Canadian police reveal how teen fugitives died after manhunt

Clay Curtis
August 13, 2019

Police said there were "strong indications" the fugitives were alive for a few days during the intensive search of the Gillam area.

Police say Schmegelsky and McLeod appeared to have been dead for a number of days before their bodies were found but the exact time of their deaths isn't known. The two guns are being tested to determine their connection to the three deaths in northern British Columbia.

An autopsy was scheduled over the weekend, but the results have not been made public.

The RCMP says the photo in the ad was taken from their Twitter account. A previous version misspelled the surname of Chynna Deese. The 64-year-old was found dead July 19 at a highway pullout about two kilometres from a burnt-out camper truck - believed to be driven by McLeod and Schmegelsky - south of the B.C.'s Stikine River Bridge on Highway 37.

Police said last week the Dyck and Deese-Fowler homicides were related.

McLeod and Schmegelsky themselves were originally considered missing persons and only became suspects later.

By late July, authorities were investigating signs suggesting the teens were in northern Manitoba, at least a two-day drive east of the sites of the British Columbia killings.

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The bodies of the suspects were found near Gillam, Manitoba - more than 2,000 miles (3,200 kilometers) from northern British Columbia.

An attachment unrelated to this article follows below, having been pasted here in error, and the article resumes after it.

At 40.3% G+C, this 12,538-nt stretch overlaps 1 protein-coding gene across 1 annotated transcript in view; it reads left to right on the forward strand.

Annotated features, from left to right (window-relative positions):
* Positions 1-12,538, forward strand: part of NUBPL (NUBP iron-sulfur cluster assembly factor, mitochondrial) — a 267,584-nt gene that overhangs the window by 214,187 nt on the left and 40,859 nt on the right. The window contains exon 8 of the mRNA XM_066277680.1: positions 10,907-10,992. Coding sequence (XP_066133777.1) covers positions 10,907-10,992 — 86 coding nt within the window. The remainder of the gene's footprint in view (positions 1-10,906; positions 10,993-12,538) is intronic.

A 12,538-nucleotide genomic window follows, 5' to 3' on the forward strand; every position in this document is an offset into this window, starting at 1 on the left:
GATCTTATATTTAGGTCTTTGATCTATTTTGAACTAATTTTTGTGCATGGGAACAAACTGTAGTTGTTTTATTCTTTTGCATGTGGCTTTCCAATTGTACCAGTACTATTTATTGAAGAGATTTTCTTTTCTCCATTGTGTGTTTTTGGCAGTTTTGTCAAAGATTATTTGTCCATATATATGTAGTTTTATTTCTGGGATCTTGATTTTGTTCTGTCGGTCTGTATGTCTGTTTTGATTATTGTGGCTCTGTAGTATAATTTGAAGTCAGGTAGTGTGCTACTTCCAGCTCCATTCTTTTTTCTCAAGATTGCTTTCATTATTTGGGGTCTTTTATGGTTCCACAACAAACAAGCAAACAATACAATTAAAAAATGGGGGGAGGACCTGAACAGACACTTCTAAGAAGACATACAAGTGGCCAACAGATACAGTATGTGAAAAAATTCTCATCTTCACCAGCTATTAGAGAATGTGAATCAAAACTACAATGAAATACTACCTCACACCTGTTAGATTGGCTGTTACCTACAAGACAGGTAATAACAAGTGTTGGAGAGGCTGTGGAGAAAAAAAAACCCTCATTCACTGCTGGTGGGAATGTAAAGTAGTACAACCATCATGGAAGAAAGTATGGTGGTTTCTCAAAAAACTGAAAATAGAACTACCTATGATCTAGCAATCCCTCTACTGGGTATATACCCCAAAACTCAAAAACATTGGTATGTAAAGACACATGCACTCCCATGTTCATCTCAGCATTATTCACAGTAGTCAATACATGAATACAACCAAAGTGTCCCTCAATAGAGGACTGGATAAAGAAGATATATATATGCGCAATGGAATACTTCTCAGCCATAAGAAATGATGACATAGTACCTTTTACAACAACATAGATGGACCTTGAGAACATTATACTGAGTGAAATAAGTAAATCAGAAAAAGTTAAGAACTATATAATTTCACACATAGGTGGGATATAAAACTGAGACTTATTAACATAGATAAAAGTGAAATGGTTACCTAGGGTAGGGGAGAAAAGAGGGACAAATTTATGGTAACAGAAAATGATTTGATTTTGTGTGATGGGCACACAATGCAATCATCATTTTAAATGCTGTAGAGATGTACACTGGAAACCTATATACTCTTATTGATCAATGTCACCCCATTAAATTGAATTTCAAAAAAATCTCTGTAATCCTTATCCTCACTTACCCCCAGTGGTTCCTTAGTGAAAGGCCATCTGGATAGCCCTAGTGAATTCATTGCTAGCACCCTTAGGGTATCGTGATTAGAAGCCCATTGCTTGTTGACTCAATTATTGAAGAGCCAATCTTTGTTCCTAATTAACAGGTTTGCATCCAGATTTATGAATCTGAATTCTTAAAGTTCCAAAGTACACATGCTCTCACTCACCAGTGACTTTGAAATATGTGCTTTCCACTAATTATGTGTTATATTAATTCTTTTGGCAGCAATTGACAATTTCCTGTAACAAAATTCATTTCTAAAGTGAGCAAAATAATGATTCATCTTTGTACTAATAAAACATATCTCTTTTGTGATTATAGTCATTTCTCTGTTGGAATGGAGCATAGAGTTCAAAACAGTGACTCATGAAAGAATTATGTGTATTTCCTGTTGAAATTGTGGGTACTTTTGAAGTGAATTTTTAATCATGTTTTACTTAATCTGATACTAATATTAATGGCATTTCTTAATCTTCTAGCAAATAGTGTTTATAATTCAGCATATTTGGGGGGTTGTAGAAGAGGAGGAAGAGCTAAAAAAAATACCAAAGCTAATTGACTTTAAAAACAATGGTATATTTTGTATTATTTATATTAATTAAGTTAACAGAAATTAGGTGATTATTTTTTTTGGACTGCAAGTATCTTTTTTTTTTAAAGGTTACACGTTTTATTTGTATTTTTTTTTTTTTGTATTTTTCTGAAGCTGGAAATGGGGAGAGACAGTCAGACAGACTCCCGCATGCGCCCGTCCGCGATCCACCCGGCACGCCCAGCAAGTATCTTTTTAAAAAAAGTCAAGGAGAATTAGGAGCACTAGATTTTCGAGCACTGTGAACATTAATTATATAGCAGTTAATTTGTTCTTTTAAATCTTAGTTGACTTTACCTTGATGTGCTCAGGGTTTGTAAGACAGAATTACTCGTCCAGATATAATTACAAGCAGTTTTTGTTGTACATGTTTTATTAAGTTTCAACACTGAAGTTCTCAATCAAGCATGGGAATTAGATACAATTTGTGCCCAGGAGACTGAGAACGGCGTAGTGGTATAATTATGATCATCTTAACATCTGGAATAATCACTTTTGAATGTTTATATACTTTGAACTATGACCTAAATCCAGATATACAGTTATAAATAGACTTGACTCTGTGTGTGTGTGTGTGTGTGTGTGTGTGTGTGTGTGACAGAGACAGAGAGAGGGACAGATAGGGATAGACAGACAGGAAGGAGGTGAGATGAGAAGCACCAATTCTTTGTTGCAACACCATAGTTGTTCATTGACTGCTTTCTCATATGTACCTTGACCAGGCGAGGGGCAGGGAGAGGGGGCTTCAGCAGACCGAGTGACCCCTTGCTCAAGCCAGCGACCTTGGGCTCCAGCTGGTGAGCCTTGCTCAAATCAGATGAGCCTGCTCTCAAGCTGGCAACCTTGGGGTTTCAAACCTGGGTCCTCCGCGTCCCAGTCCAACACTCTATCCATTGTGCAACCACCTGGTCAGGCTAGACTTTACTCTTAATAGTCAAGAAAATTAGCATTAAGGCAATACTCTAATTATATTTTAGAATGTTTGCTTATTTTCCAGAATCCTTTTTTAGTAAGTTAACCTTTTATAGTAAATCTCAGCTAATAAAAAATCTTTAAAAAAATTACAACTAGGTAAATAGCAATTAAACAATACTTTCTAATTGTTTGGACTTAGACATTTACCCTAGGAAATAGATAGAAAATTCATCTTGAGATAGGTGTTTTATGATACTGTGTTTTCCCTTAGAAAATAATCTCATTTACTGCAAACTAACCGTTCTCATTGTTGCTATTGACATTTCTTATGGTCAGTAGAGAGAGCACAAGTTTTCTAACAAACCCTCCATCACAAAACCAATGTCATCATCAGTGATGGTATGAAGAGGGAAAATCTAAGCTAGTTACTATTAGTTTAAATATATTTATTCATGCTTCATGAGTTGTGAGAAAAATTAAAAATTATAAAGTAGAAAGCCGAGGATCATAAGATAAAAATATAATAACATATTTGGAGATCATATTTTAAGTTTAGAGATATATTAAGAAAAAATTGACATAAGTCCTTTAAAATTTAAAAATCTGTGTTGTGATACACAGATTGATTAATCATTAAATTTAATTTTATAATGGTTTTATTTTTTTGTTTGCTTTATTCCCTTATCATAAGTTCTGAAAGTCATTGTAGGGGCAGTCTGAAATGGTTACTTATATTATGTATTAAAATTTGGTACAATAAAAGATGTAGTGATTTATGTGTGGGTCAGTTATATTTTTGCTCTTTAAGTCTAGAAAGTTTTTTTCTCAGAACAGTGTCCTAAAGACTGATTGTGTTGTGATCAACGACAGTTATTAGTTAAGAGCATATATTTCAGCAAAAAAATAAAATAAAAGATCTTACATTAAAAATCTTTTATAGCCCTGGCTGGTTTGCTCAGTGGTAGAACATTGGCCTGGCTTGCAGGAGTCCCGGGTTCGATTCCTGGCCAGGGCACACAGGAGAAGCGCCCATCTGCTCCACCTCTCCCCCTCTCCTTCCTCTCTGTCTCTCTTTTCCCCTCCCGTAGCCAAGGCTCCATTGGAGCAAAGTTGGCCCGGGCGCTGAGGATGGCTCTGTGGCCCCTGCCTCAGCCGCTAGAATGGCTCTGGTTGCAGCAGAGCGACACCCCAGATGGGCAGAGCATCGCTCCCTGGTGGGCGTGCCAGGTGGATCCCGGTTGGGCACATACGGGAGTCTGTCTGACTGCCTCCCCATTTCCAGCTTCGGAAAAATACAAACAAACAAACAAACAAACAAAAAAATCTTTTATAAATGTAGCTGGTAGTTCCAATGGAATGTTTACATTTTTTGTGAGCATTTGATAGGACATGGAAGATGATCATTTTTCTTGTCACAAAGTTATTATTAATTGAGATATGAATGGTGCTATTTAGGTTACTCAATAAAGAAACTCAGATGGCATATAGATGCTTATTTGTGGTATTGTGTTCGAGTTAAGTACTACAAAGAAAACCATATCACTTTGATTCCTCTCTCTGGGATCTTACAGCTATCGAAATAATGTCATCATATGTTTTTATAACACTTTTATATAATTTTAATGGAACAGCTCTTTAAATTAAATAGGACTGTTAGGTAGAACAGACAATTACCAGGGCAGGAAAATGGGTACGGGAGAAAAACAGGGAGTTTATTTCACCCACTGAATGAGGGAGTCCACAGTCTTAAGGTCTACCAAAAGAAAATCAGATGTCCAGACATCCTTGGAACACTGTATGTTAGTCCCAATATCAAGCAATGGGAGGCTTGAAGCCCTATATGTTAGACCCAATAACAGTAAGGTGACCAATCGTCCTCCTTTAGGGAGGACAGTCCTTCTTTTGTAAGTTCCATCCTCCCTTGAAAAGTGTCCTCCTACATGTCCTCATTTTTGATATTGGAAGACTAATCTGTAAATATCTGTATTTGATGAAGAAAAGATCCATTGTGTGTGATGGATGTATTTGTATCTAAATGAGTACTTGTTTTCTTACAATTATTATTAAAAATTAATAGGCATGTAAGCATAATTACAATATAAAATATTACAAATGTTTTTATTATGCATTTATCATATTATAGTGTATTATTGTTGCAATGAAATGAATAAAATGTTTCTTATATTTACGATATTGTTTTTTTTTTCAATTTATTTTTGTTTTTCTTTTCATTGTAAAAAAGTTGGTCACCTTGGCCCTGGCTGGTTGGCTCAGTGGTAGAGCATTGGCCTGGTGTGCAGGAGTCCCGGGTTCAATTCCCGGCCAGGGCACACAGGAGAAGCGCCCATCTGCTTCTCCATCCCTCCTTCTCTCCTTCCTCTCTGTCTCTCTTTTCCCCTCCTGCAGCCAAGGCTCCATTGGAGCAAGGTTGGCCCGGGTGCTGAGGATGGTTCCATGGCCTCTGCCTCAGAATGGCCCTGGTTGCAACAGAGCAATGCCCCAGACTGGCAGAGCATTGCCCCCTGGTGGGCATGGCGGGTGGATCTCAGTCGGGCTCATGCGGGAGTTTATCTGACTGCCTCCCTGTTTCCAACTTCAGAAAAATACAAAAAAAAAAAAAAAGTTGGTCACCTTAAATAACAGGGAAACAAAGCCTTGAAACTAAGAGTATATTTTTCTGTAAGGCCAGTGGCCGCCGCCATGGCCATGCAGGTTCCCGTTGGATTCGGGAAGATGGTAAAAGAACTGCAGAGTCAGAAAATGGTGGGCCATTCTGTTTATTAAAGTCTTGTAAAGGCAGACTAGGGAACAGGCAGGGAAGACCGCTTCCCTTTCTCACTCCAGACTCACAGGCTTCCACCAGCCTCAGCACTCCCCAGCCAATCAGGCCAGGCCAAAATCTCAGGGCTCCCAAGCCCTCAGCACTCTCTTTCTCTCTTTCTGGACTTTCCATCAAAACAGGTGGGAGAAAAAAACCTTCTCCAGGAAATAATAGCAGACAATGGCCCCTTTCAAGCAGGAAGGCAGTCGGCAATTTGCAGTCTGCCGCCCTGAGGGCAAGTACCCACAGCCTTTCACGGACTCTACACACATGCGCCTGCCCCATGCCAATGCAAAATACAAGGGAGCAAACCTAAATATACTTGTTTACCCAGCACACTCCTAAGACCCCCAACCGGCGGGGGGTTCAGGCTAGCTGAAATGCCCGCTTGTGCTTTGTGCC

The search spanned several provinces, including 11,000 square kilometres of dense northern Manitoba wilderness and more than 500 homes in Gillam, Man. and the nearby Fox Lake Cree Nation.

Last week, police closing in on the pair had found items linked to the suspects on the shores of the Nelson River.

The Manitoba Medical Examiner has completed the autopsies and confirmed that the two deceased men located in Manitoba on August 7, 2019 were Kam McLeod and Bryer Schmegelsky. Julie Courchaine said Friday they're hoping the autopsy can "provide a cause of death, and hopefully a timeframe, and hopefully answer some of the questions that we want answered".

Schmegelsky's father, Alan Schmegelsky, said last month that he expected the nationwide manhunt to end in the death of his son, who he said was on "a suicide mission". "Everyone's so quick to judge ... he might be a victim in all of this for all we know". I have just lost my son.

"The assessment will review all the investigative findings to date, whether it is statements, evidentiary time lines, physical or digital evidence, and the BC RCMP have also have engaged our Behavioural Analysis Unit (BAU)", RCMP said.

In response, Chynna Deese's sister, Kennedy, wrote on Facebook that "Your sorrow is for yourself".

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